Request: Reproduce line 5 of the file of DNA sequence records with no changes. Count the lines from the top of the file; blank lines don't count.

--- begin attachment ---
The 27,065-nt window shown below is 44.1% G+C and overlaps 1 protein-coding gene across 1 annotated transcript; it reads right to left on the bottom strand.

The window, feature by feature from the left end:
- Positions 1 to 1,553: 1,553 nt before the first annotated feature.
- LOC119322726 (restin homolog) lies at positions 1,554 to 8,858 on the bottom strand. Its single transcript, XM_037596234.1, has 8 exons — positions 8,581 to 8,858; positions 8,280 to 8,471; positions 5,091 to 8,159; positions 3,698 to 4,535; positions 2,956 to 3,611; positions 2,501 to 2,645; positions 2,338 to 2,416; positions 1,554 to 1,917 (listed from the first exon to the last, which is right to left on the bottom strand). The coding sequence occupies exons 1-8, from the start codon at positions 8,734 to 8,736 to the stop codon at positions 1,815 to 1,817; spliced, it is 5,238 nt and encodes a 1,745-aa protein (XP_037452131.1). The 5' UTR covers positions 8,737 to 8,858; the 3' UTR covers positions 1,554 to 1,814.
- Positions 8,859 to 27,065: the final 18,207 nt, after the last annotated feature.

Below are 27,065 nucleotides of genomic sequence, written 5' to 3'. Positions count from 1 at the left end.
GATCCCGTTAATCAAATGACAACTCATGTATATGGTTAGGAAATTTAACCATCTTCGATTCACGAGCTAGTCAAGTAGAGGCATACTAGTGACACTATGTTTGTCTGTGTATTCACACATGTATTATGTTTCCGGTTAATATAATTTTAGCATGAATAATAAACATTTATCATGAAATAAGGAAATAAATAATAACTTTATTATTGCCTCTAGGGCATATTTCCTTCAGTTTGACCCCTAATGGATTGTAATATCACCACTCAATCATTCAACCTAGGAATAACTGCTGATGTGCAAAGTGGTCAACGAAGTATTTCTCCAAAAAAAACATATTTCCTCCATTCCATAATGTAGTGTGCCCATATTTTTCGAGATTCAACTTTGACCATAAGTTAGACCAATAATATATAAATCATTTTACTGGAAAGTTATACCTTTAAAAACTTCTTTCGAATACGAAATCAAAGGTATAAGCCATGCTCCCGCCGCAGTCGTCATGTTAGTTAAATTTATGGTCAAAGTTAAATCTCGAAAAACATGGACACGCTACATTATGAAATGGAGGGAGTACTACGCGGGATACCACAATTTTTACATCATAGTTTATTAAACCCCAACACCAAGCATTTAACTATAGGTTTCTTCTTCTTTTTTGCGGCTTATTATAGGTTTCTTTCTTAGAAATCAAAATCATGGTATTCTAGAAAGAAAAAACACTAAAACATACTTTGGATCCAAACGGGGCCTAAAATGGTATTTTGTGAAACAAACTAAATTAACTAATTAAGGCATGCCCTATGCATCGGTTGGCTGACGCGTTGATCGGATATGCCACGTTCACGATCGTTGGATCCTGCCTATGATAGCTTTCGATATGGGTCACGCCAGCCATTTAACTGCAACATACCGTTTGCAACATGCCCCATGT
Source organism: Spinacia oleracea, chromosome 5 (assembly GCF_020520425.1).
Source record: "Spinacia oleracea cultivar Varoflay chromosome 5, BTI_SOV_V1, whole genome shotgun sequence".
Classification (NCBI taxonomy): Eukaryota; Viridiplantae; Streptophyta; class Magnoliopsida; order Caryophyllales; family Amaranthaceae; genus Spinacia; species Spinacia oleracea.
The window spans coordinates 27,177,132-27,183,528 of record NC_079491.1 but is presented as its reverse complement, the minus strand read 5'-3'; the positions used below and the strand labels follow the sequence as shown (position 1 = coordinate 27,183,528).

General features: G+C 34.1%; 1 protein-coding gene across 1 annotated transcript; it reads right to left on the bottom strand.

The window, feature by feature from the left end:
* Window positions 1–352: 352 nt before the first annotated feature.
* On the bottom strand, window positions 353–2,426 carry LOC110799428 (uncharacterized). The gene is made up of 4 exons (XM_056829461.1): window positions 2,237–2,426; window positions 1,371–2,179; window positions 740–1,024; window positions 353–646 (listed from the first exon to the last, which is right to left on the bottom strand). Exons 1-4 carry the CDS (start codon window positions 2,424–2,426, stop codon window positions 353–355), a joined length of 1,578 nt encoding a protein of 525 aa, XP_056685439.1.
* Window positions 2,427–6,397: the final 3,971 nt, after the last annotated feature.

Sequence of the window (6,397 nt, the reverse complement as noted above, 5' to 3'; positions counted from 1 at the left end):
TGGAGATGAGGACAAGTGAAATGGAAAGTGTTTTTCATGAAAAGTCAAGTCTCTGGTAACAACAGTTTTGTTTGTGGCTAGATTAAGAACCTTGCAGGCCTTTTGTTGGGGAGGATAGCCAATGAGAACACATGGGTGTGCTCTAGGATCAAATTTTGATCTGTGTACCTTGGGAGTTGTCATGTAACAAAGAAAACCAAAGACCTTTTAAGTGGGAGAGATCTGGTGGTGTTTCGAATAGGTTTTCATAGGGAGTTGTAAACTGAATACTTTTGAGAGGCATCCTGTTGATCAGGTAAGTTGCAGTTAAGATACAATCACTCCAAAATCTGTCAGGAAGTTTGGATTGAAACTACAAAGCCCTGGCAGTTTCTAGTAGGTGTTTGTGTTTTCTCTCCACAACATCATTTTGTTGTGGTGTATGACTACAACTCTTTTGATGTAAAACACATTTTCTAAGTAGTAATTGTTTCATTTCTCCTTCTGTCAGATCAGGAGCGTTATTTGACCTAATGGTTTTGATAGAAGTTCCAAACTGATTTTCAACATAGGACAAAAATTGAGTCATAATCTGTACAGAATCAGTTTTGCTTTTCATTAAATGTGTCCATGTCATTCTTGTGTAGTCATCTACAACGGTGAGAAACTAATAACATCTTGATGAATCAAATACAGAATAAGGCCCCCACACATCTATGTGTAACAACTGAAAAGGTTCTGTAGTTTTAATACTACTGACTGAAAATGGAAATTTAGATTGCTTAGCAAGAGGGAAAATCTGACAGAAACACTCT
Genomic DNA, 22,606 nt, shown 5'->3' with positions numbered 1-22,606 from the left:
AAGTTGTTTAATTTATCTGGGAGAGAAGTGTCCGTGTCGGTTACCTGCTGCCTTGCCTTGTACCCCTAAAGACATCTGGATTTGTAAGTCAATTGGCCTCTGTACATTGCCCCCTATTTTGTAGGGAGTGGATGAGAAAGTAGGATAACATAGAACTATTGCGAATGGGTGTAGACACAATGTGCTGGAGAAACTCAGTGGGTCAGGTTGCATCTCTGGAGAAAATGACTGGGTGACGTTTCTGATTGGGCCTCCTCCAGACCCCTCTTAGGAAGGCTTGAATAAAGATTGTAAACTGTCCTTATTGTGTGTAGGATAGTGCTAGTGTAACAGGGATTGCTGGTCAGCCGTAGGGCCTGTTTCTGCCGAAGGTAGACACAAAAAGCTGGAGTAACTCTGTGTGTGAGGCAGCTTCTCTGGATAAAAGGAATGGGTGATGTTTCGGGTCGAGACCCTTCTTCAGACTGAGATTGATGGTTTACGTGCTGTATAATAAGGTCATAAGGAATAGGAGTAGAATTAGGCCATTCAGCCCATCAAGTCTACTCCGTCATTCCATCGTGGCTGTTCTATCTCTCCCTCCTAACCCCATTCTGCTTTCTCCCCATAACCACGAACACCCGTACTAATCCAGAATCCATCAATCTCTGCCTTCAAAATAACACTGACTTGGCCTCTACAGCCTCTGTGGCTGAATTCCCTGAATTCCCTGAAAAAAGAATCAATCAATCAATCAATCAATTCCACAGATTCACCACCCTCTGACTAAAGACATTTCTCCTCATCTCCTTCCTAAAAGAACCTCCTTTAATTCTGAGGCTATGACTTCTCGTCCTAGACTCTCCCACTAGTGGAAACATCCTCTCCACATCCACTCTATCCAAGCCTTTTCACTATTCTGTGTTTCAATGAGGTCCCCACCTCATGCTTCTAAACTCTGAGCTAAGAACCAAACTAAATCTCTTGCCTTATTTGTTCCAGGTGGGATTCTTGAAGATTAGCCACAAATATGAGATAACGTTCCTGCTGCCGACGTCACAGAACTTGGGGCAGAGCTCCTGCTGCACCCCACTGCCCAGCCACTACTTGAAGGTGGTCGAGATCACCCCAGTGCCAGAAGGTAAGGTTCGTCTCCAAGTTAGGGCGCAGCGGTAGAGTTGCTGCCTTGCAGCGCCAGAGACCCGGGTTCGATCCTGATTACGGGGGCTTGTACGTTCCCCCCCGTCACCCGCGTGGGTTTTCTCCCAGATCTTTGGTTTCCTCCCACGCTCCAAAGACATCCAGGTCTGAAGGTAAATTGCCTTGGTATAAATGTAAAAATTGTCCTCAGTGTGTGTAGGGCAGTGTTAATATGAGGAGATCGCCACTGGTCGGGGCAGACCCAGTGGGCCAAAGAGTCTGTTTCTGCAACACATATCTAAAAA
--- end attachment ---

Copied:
- Positions 8,859 to 27,065: the final 18,207 nt, after the last annotated feature.